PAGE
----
NC State University Online Training Module: The NC State University Institutional Review Board (IRB) Overview video is brief (>15 minutes) and highlights the perspective of the NC State IRB office when reviewing research and the NC State University IRB operations. The video was created before COVID-19 and the Final Rule took effect. The video is available by accessing the following deep link: https://reporter.ncsu.edu/link/courseview?courseID=RES-COMPLI-IRB&deptName=RES. Please see the “NC State University Training Requirements for Completing Research with Human Subjects” guidance for instructions on how to access and use the NC State University Online Training Module.

Cooperative Research and Unaffiliated Investigators: When NC State researchers want to collaborate with people who are outside of NC State University and not affiliated with an IRB, along with executing an official agreement with the IRB, training requirements still apply. If  CITI access is unavailable to a researcher, the training requirements are different. Please review the training requirements for unaffiliated investigators, the PowerPoint template for lead researchers to edit appropriately, and the training completion and affirmation

NC State University IRB Detailed Guidance: The NC State IRB offers in-depth and specialized guidance on our website. These guidance documents and tutorials will help you with specific research methods, general guidance about the NC State IRB processes, and how to navigate research associated with federal regulations like the DoD and the FDA.


Synchronous Training Opportunies

Training Sessions Offered Through the Libraries: The NC State IRB office has partnered with the NC State University Libraries to offer multiple sessions for researchers working with human subjects. These sessions are live and specialized targeting areas that researchers ask most about. These sessions are offered in the Fall and Spring semesters and include sessions such as IRB Basics: Part 1, IRB Basics: Part 2, Use of Secondary Data in Research, Devices Research and the FDA, Using Apps, Software, and Wearables in Human Subjects Research, The IRB and Qualitative Research, Survey Research and the IRB, and more. A comprehensive list of offerings can be found by reviewing the list of available IRB workshops. Researchers sign up for these sessions through REPORTER.

Targeted Training for your Classes or Research Team: We provide training for your team’s specific needs should you request targeted training from our office. This request is made via the Group Education Event Form. This includes guest lectures for classes where research ethics and compliance is being addressed. 

Drop-in Virtual Office Hours: If you have specific questions about writing or revising your application, we offer drop-in virtual office hours facilitated by IRB staff. Find more information on the In the News section of the IRB website.

One-on-One Consultation: If you’d like to meet with us individually, please email the email most appropriate for your request. Request a 1:1 meeting:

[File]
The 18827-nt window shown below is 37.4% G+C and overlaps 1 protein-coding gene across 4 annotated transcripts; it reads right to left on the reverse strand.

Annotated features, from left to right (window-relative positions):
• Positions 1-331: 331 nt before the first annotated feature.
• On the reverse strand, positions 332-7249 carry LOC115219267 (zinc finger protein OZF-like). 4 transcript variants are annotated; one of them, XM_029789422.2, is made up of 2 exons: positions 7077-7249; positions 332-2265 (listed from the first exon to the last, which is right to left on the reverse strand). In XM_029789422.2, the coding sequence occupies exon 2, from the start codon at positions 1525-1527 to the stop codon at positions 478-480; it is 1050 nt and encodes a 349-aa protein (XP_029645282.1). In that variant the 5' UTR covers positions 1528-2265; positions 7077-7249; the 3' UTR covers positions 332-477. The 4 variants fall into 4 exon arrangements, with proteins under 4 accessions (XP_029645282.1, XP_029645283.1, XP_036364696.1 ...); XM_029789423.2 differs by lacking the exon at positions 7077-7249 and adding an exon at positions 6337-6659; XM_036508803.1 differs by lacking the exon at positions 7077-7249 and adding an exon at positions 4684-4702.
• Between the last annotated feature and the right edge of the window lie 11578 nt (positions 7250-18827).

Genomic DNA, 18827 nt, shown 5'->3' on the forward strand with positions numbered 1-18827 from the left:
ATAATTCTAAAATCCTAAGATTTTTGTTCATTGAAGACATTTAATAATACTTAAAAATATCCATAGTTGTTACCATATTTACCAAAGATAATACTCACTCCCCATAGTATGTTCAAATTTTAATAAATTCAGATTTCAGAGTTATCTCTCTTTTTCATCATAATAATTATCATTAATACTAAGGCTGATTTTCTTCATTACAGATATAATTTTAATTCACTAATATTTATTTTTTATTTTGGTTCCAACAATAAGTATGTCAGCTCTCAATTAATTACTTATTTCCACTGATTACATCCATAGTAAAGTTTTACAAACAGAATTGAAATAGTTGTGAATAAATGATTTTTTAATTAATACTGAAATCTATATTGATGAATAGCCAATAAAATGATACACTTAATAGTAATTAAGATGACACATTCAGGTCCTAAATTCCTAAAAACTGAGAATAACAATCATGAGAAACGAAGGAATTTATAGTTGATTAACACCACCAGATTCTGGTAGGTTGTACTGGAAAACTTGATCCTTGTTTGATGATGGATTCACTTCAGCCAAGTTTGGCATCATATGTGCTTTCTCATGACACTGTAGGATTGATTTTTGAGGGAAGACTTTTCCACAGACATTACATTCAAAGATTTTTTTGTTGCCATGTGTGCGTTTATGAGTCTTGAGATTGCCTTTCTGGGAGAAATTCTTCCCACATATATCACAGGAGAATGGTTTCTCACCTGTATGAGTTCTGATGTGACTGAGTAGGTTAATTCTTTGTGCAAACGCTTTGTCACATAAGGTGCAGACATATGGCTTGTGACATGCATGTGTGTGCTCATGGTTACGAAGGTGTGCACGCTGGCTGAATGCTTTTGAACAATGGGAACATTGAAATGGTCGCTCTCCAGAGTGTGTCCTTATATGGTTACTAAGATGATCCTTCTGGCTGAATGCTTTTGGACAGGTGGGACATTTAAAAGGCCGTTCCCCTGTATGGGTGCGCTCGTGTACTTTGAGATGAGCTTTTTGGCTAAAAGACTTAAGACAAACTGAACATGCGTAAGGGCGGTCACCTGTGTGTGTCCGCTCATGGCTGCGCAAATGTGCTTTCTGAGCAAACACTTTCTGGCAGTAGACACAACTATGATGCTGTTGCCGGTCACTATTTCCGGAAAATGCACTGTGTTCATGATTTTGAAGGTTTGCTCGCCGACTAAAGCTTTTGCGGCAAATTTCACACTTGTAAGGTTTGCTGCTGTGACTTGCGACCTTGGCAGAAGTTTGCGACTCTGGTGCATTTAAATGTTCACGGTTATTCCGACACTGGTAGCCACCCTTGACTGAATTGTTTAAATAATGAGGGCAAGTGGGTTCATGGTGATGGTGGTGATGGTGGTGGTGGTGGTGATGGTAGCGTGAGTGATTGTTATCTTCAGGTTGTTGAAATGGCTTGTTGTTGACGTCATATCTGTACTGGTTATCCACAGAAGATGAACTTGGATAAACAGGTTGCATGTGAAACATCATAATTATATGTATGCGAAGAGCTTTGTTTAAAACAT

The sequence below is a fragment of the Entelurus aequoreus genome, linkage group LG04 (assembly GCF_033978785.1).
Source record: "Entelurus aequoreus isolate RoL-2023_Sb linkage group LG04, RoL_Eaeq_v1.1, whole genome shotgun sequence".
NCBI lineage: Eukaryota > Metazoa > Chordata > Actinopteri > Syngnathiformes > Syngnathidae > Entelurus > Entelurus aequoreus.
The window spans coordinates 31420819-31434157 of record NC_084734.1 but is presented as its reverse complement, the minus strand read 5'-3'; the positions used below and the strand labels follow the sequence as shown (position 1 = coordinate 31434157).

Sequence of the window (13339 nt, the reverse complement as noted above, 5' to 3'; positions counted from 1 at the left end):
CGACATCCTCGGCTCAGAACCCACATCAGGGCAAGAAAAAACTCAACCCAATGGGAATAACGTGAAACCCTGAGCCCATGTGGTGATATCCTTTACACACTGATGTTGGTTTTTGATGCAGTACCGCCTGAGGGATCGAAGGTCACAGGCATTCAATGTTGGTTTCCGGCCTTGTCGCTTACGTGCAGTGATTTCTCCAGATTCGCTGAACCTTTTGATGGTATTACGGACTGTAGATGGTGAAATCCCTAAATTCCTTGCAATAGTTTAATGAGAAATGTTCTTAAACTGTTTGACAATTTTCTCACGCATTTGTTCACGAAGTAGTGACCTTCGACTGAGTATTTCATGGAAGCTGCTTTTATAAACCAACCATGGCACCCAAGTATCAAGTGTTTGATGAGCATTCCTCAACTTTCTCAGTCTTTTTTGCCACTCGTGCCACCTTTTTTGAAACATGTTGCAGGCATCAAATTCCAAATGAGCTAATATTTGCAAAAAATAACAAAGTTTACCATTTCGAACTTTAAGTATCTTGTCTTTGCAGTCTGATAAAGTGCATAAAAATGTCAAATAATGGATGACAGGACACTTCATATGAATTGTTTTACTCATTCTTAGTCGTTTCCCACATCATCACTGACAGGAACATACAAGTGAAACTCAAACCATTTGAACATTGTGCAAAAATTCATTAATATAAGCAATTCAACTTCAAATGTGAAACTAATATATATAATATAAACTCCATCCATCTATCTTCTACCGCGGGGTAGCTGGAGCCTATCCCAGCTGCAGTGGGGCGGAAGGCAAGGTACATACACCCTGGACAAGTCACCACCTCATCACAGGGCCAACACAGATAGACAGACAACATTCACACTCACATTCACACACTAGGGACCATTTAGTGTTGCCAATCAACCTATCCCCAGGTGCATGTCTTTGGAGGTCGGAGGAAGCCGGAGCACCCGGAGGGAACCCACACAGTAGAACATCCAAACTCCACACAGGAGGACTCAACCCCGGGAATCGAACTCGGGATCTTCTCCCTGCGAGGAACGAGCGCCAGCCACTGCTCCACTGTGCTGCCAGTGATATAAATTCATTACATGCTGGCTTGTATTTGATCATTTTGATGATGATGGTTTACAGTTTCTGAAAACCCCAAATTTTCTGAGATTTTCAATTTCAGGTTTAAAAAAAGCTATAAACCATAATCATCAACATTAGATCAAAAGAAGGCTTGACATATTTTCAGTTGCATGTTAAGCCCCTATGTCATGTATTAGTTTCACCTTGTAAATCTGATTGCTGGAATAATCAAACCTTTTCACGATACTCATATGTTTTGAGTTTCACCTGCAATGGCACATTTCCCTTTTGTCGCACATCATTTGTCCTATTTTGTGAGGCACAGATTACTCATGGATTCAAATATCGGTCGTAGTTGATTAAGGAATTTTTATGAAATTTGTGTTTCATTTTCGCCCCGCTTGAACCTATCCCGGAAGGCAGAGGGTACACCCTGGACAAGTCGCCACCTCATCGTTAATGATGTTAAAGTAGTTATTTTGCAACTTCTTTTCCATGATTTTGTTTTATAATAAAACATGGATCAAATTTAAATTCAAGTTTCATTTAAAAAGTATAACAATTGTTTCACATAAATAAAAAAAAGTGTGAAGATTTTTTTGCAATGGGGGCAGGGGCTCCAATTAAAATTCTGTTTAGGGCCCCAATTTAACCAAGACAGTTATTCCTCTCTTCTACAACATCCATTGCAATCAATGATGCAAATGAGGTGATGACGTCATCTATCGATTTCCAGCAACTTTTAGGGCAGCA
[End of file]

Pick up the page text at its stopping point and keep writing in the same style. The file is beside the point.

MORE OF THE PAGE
Back to Top

Data Management and Security

Confidentiality and privacy are two of the major risk areas in research completed at NC State and the security around these matters is constantly evolving. As we say in the consent and assent templates, trust is the foundation of the participant/researcher relationship. Much of that trust is tied to collecting, accessing, managing, storing, and destroying participants’ data and biospecimens in a secure manner that participants agree with.

To help you clarify how you will manage participants’ data, the NC State IRB requires you to complete either put the necessary information in the eIRB application and/or to complete a data management plan and upload the plan into your eIRB’s supporting documentation depending on the nature of your study, the level of review it requires, and other factors such as funding, collaborative partnerships, and content or use of the data. We strongly advise that you work with your departmental IT support person, who will be an invaluable resource to you to accurately develop a data access and management plan for your research protocol’s data lifecycle and can help you complete the data access and management plan form if you need one.

The data access and management plan form is required for researchers who have Full Board studies or, on a case-by-case basis, for an Expedited study where one of the following is true: a materials transfer agreement (MTA) or data use agreement (DUA) is necessary, the researcher plans to access HIPAA data set(s) with a waiver of consent, the research design will use homegrown mobile application(s) and/or devices to collect research data from participants, the researcher is collecting or accessing extremely sensitive personal data as part of the research design, the researcher plans to keep re-identifiable/identifiable data for future research, or an IRB staff member has told the research team to complete the form.

A copy of the NC State IRB office’s data management plan and security guidance and information on identifiable data sets is also provided below for your use and reference. We’ve also provided guidance on the use of applications and software for research with human subjects.

As you contemplate your study design and integrate data management throughout your project, we encourage you to also review other relevant sections of this portal.

Back to Top

NC State IRB Guidance